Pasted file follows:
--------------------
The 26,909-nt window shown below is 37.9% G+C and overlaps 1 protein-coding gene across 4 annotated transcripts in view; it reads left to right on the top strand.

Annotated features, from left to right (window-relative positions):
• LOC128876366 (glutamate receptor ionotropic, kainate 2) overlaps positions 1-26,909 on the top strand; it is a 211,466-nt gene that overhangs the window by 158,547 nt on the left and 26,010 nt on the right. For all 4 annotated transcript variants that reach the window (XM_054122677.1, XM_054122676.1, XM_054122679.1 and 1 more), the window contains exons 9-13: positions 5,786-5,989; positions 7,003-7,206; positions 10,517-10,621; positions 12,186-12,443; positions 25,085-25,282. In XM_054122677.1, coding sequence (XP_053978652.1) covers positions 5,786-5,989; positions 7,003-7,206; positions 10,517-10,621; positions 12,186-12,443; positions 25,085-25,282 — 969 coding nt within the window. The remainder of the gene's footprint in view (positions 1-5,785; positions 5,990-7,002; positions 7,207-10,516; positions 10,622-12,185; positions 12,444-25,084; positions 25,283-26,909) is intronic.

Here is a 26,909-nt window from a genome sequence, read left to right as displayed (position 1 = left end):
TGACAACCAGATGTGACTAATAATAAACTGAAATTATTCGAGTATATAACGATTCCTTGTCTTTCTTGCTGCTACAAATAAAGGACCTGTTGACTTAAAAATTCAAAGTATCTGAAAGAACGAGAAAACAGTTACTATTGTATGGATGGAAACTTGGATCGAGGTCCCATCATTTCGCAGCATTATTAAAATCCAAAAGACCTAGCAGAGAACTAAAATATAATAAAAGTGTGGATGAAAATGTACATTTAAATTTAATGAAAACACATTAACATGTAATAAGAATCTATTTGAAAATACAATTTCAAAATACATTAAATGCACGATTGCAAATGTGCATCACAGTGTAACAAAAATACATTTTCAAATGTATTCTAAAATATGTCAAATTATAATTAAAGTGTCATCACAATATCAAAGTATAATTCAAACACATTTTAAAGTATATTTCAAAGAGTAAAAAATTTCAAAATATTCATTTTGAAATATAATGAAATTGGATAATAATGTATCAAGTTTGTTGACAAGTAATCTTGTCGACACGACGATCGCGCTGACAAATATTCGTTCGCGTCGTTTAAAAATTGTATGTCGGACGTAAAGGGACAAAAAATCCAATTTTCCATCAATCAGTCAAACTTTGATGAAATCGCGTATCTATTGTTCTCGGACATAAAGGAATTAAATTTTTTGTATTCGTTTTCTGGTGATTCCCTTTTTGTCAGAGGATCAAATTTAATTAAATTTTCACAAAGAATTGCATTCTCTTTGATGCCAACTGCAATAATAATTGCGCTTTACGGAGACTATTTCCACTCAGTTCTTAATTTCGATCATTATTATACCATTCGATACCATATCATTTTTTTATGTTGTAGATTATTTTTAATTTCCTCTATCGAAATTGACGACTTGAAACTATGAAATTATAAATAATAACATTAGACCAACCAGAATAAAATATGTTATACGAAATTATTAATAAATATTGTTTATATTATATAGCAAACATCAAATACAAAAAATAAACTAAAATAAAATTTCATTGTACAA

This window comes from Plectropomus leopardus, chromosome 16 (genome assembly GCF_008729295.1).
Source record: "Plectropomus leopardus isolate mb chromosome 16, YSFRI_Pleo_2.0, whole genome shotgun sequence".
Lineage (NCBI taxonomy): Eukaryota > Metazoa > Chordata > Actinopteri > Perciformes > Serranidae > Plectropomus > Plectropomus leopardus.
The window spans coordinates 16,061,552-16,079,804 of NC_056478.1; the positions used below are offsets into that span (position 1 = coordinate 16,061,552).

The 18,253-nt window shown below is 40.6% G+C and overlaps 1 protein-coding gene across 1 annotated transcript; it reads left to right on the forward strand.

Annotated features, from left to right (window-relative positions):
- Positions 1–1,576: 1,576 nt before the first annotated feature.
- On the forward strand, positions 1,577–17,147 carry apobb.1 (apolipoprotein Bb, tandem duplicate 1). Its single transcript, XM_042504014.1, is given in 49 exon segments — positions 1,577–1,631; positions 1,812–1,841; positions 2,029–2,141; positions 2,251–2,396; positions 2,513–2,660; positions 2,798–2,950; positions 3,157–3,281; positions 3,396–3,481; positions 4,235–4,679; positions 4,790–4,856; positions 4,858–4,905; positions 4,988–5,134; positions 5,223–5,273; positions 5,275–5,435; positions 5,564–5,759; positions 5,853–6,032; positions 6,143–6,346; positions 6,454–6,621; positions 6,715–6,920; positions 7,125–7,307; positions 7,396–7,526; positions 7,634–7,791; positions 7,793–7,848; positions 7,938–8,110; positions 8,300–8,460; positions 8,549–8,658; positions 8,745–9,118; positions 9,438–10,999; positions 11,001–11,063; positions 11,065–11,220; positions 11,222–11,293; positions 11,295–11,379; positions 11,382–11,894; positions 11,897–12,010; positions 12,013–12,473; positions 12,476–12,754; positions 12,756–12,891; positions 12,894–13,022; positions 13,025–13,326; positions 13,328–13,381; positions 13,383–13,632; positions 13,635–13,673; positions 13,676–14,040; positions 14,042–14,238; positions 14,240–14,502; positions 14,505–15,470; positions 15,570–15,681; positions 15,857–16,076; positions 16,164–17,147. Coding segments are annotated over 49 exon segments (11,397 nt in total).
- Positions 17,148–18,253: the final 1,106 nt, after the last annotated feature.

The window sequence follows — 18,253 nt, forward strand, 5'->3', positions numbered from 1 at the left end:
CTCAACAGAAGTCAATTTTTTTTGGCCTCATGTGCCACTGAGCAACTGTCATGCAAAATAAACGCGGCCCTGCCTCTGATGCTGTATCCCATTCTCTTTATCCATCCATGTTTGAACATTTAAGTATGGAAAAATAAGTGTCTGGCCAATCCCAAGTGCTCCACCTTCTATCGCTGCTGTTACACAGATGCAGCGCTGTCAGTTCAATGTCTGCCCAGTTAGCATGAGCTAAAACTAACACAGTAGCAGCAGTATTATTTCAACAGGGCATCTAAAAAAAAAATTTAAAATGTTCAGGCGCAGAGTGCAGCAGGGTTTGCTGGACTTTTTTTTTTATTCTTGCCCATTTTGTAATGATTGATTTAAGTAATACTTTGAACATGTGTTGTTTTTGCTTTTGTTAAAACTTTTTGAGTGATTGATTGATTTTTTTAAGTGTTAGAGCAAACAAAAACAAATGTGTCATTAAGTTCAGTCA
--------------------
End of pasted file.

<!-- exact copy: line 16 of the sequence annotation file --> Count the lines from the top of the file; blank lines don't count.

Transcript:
CTCAACAGAAGTCAATTTTTTTTGGCCTCATGTGCCACTGAGCAACTGTCATGCAAAATAAACGCGGCCCTGCCTCTGATGCTGTATCCCATTCTCTTTATCCATCCATGTTTGAACATTTAAGTATGGAAAAATAAGTGTCTGGCCAATCCCAAGTGCTCCACCTTCTATCGCTGCTGTTACACAGATGCAGCGCTGTCAGTTCAATGTCTGCCCAGTTAGCATGAGCTAAAACTAACACAGTAGCAGCAGTATTATTTCAACAGGGCATCTAAAAAAAAAATTTAAAATGTTCAGGCGCAGAGTGCAGCAGGGTTTGCTGGACTTTTTTTTTTATTCTTGCCCATTTTGTAATGATTGATTTAAGTAATACTTTGAACATGTGTTGTTTTTGCTTTTGTTAAAACTTTTTGAGTGATTGATTGATTTTTTTAAGTGTTAGAGCAAACAAAAACAAATGTGTCATTAAGTTCAGTCA